New platform provides global leaders with an important baseline to track changes in ocean policy and practices
Conservation International, The National Geographic Society, the New England Aquarium and the Pacific Life Foundation today unveiled the Ocean Health Index, the first comprehensive measure of ocean health for 171 coastal regions worldwide.
ocean’s ecosystem. It assesses ocean health in terms of the benefits from the ocean, organized
as 10 goals that are enjoyed by people in a sustainable way. (Photo: K. Ellenbogen)
Findings from the Ocean Health Index, published today in the journal Nature, revealed a global score of 60 out of 100. Scores farther from 100 mean that we are either not maximizing the benefits from the oceans or we are not accessing those benefits in a sustainable way.
Global and U.S. scores for each of the goals:
|Artisanal Fishing Opportunities||87||97|
|Livelihoods & Economies||75||97|
|Tourism & Recreation||10||1|
|Sense of Place||55||82|
|Total average score:||60||63|
The Index provides an important tool to policy-makers for making decisions in the future. Resource management decisions can be examined across the suite of goals allowing policy-makers to assess trade-offs.
The Index is a framework that can be used at scales from global to very local – wherever quality data exists.
Ocean Health Index website is unique because it is a portal to the Index; it’s a direct route to the methodology, goal scores and the components within those scores for every country with a shoreline (i.e. Exclusive Economic Zones – EEZ’s). Users can dig down to the raw data behind every component. For this reason, the research and website together are a breakthrough in taking science into action.”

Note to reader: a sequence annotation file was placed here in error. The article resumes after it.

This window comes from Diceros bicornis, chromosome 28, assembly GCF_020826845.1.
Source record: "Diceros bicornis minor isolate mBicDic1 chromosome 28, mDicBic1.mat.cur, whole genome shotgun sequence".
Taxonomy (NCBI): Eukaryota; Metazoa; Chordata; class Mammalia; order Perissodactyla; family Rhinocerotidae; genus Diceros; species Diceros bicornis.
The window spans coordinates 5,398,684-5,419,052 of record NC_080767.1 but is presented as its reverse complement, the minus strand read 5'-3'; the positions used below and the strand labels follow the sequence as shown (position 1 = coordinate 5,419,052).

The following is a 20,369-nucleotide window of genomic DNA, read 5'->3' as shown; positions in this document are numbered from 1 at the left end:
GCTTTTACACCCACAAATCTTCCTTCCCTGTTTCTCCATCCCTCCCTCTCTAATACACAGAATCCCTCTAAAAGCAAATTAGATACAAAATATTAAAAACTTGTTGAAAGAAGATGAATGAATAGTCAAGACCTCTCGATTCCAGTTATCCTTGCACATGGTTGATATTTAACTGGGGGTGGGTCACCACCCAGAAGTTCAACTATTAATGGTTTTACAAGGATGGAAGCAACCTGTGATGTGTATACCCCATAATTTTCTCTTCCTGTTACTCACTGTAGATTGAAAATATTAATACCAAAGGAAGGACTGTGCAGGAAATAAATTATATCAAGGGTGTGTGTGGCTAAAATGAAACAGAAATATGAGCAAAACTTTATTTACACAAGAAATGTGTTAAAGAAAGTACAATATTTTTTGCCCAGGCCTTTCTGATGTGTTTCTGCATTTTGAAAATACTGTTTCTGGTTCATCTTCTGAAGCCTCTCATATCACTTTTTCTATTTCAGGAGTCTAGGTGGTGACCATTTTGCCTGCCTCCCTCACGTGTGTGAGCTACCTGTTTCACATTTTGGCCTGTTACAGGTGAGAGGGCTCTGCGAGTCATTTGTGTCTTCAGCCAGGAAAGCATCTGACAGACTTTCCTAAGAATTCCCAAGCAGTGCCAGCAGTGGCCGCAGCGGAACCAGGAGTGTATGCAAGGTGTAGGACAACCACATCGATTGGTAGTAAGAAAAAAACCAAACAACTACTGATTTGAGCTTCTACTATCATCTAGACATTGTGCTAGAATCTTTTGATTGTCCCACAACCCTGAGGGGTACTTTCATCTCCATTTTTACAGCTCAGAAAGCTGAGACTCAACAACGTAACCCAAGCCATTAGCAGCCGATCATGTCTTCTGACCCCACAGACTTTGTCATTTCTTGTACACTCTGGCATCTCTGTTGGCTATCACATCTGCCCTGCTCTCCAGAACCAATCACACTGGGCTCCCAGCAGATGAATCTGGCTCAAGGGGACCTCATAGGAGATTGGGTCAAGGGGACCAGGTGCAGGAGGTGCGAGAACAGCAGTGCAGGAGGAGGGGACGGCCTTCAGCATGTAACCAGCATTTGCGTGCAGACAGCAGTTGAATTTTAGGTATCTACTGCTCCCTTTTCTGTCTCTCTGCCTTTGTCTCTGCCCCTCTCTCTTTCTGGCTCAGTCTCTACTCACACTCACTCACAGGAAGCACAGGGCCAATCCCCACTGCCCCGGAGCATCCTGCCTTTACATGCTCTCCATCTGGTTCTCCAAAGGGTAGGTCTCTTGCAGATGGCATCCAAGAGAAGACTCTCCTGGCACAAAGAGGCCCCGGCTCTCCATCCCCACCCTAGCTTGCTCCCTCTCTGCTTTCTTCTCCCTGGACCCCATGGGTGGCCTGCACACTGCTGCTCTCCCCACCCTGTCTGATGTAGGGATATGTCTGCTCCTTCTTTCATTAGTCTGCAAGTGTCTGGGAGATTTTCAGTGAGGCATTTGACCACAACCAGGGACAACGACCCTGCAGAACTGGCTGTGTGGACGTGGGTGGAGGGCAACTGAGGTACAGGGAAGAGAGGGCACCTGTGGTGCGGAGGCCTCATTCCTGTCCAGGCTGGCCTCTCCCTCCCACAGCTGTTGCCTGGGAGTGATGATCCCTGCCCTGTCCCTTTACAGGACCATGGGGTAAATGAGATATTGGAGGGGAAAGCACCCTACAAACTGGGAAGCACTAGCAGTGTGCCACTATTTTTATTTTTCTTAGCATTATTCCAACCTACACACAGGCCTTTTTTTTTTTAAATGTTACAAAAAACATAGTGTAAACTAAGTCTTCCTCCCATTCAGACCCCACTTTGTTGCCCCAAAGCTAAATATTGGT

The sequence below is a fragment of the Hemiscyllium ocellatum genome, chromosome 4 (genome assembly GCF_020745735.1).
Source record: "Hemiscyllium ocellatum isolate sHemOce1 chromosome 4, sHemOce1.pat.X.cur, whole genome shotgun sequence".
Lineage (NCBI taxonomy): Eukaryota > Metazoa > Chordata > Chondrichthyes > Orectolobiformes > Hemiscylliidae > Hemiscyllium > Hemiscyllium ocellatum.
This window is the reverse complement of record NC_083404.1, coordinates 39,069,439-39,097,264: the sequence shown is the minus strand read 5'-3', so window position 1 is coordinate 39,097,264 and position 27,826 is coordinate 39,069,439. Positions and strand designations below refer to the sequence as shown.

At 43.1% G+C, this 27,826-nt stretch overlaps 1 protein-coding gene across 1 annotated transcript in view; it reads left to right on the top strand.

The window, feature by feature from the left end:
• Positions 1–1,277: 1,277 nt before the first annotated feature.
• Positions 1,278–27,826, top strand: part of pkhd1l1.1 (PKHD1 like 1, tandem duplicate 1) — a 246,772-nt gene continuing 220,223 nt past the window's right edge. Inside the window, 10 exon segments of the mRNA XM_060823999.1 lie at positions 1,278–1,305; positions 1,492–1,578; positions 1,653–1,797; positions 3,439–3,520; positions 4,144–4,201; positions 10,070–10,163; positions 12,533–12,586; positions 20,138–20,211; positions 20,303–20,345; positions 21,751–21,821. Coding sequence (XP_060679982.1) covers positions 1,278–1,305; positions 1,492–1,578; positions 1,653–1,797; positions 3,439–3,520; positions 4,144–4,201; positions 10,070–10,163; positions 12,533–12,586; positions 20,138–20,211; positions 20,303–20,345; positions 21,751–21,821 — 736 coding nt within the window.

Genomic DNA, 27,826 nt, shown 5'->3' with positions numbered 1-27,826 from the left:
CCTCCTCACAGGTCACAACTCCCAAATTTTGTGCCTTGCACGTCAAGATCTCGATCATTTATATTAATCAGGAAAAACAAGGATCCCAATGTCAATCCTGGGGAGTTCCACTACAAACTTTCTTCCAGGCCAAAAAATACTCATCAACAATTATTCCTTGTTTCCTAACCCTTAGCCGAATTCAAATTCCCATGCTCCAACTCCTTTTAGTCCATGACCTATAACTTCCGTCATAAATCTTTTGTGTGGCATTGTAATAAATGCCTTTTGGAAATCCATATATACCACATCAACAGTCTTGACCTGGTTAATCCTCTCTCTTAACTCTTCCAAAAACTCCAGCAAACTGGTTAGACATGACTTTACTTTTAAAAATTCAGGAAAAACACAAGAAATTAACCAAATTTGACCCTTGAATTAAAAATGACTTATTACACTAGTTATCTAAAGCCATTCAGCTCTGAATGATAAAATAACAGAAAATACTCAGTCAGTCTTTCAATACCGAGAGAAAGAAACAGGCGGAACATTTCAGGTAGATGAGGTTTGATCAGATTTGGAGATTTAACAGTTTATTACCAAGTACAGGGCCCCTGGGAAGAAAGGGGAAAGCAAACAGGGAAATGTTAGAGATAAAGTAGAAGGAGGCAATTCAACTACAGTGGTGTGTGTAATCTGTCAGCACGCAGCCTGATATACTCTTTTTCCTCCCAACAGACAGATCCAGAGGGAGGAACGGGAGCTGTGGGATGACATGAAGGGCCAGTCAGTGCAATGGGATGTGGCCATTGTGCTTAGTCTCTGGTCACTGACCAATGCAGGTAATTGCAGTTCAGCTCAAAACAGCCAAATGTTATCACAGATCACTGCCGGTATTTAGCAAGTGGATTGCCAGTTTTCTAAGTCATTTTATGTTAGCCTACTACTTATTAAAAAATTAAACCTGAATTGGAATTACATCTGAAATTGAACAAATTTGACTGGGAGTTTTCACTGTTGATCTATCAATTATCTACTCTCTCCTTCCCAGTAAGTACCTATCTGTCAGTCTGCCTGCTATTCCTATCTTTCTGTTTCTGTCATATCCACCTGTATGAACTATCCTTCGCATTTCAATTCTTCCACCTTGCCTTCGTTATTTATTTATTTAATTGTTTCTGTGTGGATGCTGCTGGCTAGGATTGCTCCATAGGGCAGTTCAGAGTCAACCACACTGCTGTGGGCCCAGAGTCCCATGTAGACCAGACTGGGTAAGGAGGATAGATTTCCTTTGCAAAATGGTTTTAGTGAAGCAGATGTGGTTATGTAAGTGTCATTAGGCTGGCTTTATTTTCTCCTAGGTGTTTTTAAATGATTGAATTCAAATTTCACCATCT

The Ocean Health Index also reveals:
- Food Provision scored 24 out of 100, further reinforcing the need to improve fisheries management.
- Mariculture, a subset of Food Provision, also received one of the lowest scores (10 out of 100), revealing opportunities for countries to sustainably raise seafood to help meet the demands of the growing population and provide economic benefits.
- The highest-scoring locations included both densely populated and highly developed nations such as Germany as well as uninhabited islands, such as Jarvis Island in the Pacific.
- West African countries scored the lowest on the Ocean Health Index. These countries also rank low on the Human Development Index, suggesting a relationship between good governance, strong economies and a healthy coastline.
|This photo shows a coral reef scene with a pink anemone (Amphiprion perideraion) fish in |
a giant anemone with a school of small fish in the background. Coral reefs are the most diverse
ecosystems in the oceans and are a key component of the Ocean Health Index. Learn more.
(Photo: K. Ellenbogen)
Scientists from the National Center for Ecological Analysis and Synthesis, the University of British Columbia’s Sea Around Us, Conservation International, the National Geographic Society and the New England Aquarium collaborated with ocean experts from universities, non-profit organizations, and government agencies to develop this landmark approach and digital platform. It has been designed to raise awareness of ocean issues, guide policy priorities, and facilitate a more inclusive and proactive approach to managing the oceans.
By re-envisioning ocean health as a portfolio of benefits, the Ocean Health Index highlights the many different ways in which a coastal area can be healthy. Just like a diversified stock portfolio can perform equally well in a variety of market conditions, many different combinations of goals can lead to a high Index score. Consistent with this idea, the Ocean Health Index highlights the many options that exist for strategic actions to improve ocean health.